Will 10,000 followers get you a book deal?

I have heard versions of this from many writers over the years:

“An agent told me that if I had 10,000 followers, they would sign me.”


“The publisher is interested, but wants to see 10,000 followers before they commit.”

In every case, the writer was clear that the primary interest of the agent or publisher was that they truly liked and wanted to represent a specific book. The writing came first. But the question of followers came up in the business side of making the decision to represent an author and their book.

Do you need 10,000 follower to get a book deal? I don’t think so. Largely, I think this number is entirely made up. Nothing magical happens for you, for your book, for the agent, or for the publisher when a writer gets 10,000 followers.

But it is not uncommon for someone to say something similar to the statements above, indicating that an author’s platform, and their ability to illustrate that they can reach readers is very important for business partners to consider if they can invest in that book. What are they looking for? Help in bringing this book to readers. And sometimes “followers” is simply a convenient metric to represent that.

Agents and publishers are amazing. They are people who truly love books, believe in the power of books, and work all day to celebrate them. Why would they ever hope that a writer has done the work to grow their platform or following? Some possible reasons:

  • The author is well positioned to share the book with readers. Why? Because how people can learn about a book goes beyond basic jacket copy. An author shares the deeper reasons as to why they wrote the book, what the themes are and why they matter, as well as the human side of what it means to create it. I had dinner with an artist earlier this week and we were discussing why she will travel halfway across the country to see a single art exhibit. She talked about the difference between seeing the actual brush strokes vs a flat digital recreation on a screen. The trip allows her to immerse herself in the painting and consider the artist’s intentions. Of course, she will also be in conversation with others who helped organize, or are viewing, the exhibit.
  • Ideally, because the author has spent months/years writing this book, they understand the marketplace around these books. There may be an expectation that they have either read widely in a certain genre or topic, or that they understand these themes in deep ways. In the process, perhaps this author has developed relationships with other writers of comparable books who they could be “in conversation with” for an online or offline event. Or they are aware of the podcasts they know they should be on, or have essay ideas (and where they would like to publish them) that would lead potential readers to the book.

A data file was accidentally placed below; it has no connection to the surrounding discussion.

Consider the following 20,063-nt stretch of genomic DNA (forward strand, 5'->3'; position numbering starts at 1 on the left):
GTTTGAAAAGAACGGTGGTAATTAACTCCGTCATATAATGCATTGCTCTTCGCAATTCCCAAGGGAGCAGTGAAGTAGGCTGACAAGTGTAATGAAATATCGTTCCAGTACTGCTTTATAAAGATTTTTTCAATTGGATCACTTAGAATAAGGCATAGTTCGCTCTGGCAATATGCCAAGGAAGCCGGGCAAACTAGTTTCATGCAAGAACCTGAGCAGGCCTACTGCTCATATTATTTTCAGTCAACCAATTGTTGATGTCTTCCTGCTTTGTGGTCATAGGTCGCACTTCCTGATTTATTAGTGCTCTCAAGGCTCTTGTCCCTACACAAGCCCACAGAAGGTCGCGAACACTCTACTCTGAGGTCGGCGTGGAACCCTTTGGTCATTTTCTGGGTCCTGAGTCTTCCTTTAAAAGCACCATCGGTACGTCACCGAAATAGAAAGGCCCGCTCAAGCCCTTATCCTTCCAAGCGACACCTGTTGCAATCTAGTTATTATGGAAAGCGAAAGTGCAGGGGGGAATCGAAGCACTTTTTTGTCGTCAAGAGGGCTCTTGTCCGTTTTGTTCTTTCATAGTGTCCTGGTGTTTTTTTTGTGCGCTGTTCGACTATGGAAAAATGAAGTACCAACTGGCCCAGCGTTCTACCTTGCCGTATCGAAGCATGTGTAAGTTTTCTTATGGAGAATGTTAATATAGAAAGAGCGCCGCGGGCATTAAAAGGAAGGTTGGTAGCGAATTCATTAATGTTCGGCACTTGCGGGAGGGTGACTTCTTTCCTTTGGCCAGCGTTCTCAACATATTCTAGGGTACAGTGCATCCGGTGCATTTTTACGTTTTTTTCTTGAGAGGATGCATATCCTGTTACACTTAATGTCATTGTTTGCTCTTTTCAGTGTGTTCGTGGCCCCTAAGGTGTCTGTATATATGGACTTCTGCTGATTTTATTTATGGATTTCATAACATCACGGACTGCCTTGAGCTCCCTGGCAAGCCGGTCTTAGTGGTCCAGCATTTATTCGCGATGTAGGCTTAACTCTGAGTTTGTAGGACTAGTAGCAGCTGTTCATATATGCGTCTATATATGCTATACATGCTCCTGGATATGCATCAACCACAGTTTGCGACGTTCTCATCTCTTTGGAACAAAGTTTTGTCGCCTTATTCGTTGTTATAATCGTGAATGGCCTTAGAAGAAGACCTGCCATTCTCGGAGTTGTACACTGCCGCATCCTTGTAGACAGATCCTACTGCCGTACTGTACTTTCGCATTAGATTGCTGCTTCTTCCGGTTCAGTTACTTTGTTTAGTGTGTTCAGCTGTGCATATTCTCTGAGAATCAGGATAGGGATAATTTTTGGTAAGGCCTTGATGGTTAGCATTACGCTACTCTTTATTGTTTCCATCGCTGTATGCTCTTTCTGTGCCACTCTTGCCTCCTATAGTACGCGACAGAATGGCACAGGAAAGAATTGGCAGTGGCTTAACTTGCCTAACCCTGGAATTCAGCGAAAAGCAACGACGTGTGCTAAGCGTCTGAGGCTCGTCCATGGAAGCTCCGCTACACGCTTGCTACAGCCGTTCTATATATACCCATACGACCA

• Part of how people find out about books is through their network. You as the author have spent a lifetime developing relationships with people who would love to support your book. This is partly why the Author Questionnaire that a publisher send to you after you sign with them is kind of like “This is Your Life,” filled with every meaningful connection you have ever made. The people who know you are those who will be the first to support this book. They have some incentive in bringing it to the world.
  • Even though books can easily sell for years and years, the publishing industry still focuses a lot on a small book publication window: a few months around release. Here, seeing bigger numbers helps make the case that the book can possibly reach readers quickly. It’s not hard to do back-of-napkin math that if an author has 10,000 followers vs 10 followers, that there is a better chance of them selling more books when the book publishes. Developing a following can show preparation for this moment of sharing one’s book with others.
  • Since the book is so important to a writer, I think there is often a hope that the writer will put a lot of energy into wanting to share it and talk about it with others. Not just for the promotional value of that, but for the experiential value of that. If a writer writes about _____ themes, or in ____ genre, wouldn’t they love if their life was filled with conversations about those things? I have spent my entire life as a creator of one sort or another. When I think back, sure I can remember what I created at a certain time. But I also remember the conversations I’ve had and relationships that have formed around this creative work.